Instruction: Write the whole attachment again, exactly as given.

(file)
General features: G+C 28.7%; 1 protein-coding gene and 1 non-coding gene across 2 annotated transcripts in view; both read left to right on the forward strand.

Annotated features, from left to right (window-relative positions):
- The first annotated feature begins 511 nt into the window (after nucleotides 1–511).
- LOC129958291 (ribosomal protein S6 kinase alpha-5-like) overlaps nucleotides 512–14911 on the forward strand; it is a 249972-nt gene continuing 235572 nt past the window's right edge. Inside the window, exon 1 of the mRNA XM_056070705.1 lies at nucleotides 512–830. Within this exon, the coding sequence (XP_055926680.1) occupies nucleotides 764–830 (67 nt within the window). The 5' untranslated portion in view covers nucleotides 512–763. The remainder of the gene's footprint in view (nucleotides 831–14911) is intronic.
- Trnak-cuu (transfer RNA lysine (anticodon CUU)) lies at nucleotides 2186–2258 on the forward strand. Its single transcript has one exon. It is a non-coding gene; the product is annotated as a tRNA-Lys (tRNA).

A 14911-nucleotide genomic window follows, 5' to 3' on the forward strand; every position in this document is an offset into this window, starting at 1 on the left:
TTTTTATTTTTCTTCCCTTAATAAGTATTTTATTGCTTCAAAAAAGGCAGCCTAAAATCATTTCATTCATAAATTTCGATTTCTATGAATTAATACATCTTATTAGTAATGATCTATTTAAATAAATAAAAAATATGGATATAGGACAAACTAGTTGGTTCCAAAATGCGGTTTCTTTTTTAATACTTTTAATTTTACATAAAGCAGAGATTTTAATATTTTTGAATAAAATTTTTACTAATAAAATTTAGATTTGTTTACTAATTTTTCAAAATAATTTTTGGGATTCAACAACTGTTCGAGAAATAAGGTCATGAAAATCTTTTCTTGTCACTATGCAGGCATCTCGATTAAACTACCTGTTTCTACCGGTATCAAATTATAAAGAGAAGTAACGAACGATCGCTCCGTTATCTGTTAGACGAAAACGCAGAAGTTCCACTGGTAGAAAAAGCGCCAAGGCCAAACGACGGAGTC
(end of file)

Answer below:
General features: G+C 28.7%; 1 protein-coding gene and 1 non-coding gene across 2 annotated transcripts in view; both read left to right on the forward strand.

Annotated features, from left to right (window-relative positions):
- The first annotated feature begins 511 nt into the window (after nucleotides 1–511).
- LOC129958291 (ribosomal protein S6 kinase alpha-5-like) overlaps nucleotides 512–14911 on the forward strand; it is a 249972-nt gene continuing 235572 nt past the window's right edge. Inside the window, exon 1 of the mRNA XM_056070705.1 lies at nucleotides 512–830. Within this exon, the coding sequence (XP_055926680.1) occupies nucleotides 764–830 (67 nt within the window). The 5' untranslated portion in view covers nucleotides 512–763. The remainder of the gene's footprint in view (nucleotides 831–14911) is intronic.
- Trnak-cuu (transfer RNA lysine (anticodon CUU)) lies at nucleotides 2186–2258 on the forward strand. Its single transcript has one exon. It is a non-coding gene; the product is annotated as a tRNA-Lys (tRNA).

A 14911-nucleotide genomic window follows, 5' to 3' on the forward strand; every position in this document is an offset into this window, starting at 1 on the left:
TTTTTATTTTTCTTCCCTTAATAAGTATTTTATTGCTTCAAAAAAGGCAGCCTAAAATCATTTCATTCATAAATTTCGATTTCTATGAATTAATACATCTTATTAGTAATGATCTATTTAAATAAATAAAAAATATGGATATAGGACAAACTAGTTGGTTCCAAAATGCGGTTTCTTTTTTAATACTTTTAATTTTACATAAAGCAGAGATTTTAATATTTTTGAATAAAATTTTTACTAATAAAATTTAGATTTGTTTACTAATTTTTCAAAATAATTTTTGGGATTCAACAACTGTTCGAGAAATAAGGTCATGAAAATCTTTTCTTGTCACTATGCAGGCATCTCGATTAAACTACCTGTTTCTACCGGTATCAAATTATAAAGAGAAGTAACGAACGATCGCTCCGTTATCTGTTAGACGAAAACGCAGAAGTTCCACTGGTAGAAAAAGCGCCAAGGCCAAACGACGGAGTC